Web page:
[SEQ RERUN] Prices or Bindings?

by MinibearRex1 min read30th Sep 201211 comments


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Today's post, Prices or Bindings? was originally published on 21 October 2008. A summary (taken from the LW wiki):


Are ethical rules simply actions that have a high cost associated with them? Or are they bindings, expected to hold in all situations, no matter the cost otherwise?

Discuss the post here (rather than in the comments to the original post).

This post is part of the Rerunning the Sequences series, where we'll be going through Eliezer Yudkowsky's old posts in order so that people who are interested can (re-)read and discuss them. The previous post was Ethical Injunctions, and you can use the sequence_reruns tag or rss feed to follow the rest of the series.

Sequence reruns are a community-driven effort. You can participate by re-reading the sequence post, discussing it here, posting the next day's sequence reruns post, or summarizing forthcoming articles on the wiki. Go here for more details, or to have meta discussions about the Rerunning the Sequences series.

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You (Eliezer) would break your word to save the world. It's just, if someone sufficiently rational came to you and told you about their biotech concoction, keeping your word is your best shot to save the world under UDT.

Of course, the guy you're quoting didn't understand UDT, so it would be perfectly understandable for him to use much the same reasoning and call it "honor".

When do UDT and honor yield different results?

You'll break your word to people not smart enough to realize you'll break your word to people who aren't smart enough.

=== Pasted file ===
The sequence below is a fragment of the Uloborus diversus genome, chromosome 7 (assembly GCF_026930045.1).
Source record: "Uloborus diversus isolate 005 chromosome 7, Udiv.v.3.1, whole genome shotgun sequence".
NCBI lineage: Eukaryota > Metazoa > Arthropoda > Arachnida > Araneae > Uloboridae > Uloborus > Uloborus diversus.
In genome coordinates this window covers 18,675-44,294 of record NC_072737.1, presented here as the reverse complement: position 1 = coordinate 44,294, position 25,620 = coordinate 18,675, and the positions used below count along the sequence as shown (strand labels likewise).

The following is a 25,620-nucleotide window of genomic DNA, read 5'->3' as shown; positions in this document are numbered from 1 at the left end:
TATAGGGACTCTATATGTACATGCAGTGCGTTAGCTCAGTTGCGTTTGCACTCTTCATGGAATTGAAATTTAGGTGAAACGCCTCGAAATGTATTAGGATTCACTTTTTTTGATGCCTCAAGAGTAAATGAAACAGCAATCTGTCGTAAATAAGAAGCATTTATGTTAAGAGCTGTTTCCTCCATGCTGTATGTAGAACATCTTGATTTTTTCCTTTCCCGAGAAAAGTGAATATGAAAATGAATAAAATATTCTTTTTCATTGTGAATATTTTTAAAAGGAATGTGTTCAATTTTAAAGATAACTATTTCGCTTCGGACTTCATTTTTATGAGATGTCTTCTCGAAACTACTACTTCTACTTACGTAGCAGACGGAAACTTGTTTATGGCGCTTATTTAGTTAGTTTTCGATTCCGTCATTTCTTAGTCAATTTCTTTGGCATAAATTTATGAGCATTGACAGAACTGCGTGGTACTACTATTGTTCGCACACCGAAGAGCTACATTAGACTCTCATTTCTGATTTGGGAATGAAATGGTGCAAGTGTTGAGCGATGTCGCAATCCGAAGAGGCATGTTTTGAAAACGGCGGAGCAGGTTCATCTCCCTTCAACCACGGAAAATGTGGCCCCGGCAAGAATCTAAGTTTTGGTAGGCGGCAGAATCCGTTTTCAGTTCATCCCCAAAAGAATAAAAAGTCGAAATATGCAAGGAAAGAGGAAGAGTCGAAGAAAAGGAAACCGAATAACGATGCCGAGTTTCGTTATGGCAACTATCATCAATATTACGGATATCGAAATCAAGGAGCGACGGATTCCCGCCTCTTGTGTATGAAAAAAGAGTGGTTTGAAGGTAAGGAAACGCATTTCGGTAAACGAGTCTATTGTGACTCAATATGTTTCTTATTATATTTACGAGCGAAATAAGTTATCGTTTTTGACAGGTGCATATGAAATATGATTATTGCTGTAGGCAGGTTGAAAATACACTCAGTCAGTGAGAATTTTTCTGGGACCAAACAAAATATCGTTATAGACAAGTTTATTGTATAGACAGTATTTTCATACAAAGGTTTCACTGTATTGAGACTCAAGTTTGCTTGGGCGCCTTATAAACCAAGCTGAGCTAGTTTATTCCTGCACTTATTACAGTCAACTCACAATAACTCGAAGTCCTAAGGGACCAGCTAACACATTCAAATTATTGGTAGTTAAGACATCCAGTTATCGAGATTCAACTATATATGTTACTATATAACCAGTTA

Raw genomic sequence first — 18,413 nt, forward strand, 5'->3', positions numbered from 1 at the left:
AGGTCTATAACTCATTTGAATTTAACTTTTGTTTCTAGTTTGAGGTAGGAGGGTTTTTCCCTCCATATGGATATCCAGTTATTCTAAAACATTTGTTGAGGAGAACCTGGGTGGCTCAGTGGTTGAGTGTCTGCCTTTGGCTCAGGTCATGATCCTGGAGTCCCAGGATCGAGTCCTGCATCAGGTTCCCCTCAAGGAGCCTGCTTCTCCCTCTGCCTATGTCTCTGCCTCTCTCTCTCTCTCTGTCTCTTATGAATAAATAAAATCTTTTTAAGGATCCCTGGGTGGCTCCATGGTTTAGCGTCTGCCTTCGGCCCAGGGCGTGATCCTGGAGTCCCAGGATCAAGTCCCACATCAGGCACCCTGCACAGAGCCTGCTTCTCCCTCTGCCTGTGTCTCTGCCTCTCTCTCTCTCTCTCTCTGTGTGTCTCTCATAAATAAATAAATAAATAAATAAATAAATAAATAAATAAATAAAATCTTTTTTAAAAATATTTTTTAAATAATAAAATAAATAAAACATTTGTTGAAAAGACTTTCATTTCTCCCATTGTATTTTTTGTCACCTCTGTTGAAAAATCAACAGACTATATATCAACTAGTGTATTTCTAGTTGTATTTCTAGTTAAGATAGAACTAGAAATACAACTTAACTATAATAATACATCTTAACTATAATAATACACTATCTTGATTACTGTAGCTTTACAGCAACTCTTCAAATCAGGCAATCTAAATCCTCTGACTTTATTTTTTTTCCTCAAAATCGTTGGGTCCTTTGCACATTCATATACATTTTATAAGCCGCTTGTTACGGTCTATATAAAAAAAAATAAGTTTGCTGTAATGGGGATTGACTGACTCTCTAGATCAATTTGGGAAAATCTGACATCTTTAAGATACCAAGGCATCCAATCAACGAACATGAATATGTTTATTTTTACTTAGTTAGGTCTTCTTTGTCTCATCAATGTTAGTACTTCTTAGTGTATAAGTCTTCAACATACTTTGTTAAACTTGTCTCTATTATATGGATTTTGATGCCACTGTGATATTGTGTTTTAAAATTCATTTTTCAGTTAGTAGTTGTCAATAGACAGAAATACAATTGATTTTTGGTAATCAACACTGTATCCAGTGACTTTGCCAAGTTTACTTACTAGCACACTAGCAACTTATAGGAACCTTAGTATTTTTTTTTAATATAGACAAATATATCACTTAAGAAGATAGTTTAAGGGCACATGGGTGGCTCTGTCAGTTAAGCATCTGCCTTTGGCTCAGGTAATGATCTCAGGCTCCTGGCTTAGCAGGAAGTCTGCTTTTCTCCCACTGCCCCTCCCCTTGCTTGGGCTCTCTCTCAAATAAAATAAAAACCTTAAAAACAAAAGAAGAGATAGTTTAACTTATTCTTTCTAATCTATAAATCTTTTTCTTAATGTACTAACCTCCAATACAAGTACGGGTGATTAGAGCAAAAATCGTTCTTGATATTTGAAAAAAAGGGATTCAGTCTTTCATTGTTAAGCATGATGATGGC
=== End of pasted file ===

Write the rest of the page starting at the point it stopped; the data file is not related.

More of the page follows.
If you try to add to that category people who know that, but think that they are smart enough, then it gets tricky. How do I know whether I actually am smart enough, or whether I just think I'm smart enough.

Hm, not sure. Obviously on the object level you can just prove what the UDT agent will do. But not being able to do that is presumably why you're uncertain in the first place.

Still, I think people should usually just trust themselves. "I don't think I'm a rock, and a rock doesn't think it's a rock, but that doesn't mean I might be a rock."

I tried to solve it on my own, but haven't been able to so far. I haven't been able to figure out what sort of function someone who knows that I'm using UDT will use to predict my actions, and how my own decisions affect that. If someone knows that I'm using UDT, and I think that they think that I will cooperate with anyone who knows I'm using UDT, then I should break my word. But if they know that...

In general, I'm rather suspicious of the "trust yourself" argument. The Lake Wobegon effect would seem to indicate that humans don't do it well.

If you're so smart, why ain't you a rock? :P

And yeah, at some level you have to be checking for whether or not you are proving what the UDT agent will do - if you prove it you're safe, and if you don't you're not. The trouble is that checking for the proof can contain all the steps of the proof, in which case you might get things wrong because your search wasn't checking itself! So one way is to check for the proof in a way that doesn't correlate with the specific proof. "Did I check any proofs? No? Better not trust anyone."

"Honor" is not well-defined. He could have meant UDT. He also could have meant something closer to always keeping his promises. Someone using UDT wouldn't keep a stupid promise. They wouldn't make a stupid promise either, but they might not always have been using UDT. They also might not keep a promise to someone insufficiently rational, though that could cause problems with people who aren't sure they're sufficiently rational, people who find out about the broken promise later, etc.

Also, the quote makes it sound like he's choosing honor over the world. The way Eliezer sees it, he's choosing to have the opportunity to save the world.

I meant "honor" as shorthand for "never ever break your word", yes.

Should one break stupid promises? I don't want to add a clause to every promise saying "unless my future self decides the promise is stupid"; this seems to way underpower oaths.

It seems reasonable to me that if I make stupid promises, my subsequent choices are to behave stupidly or behave (as the word is being used here) dishonorably. Those aren't great choices, but that shouldn't surprise me: stupid acts often result in not-so-great consequences.

Recovering from stupid choices is a practical question for many of us.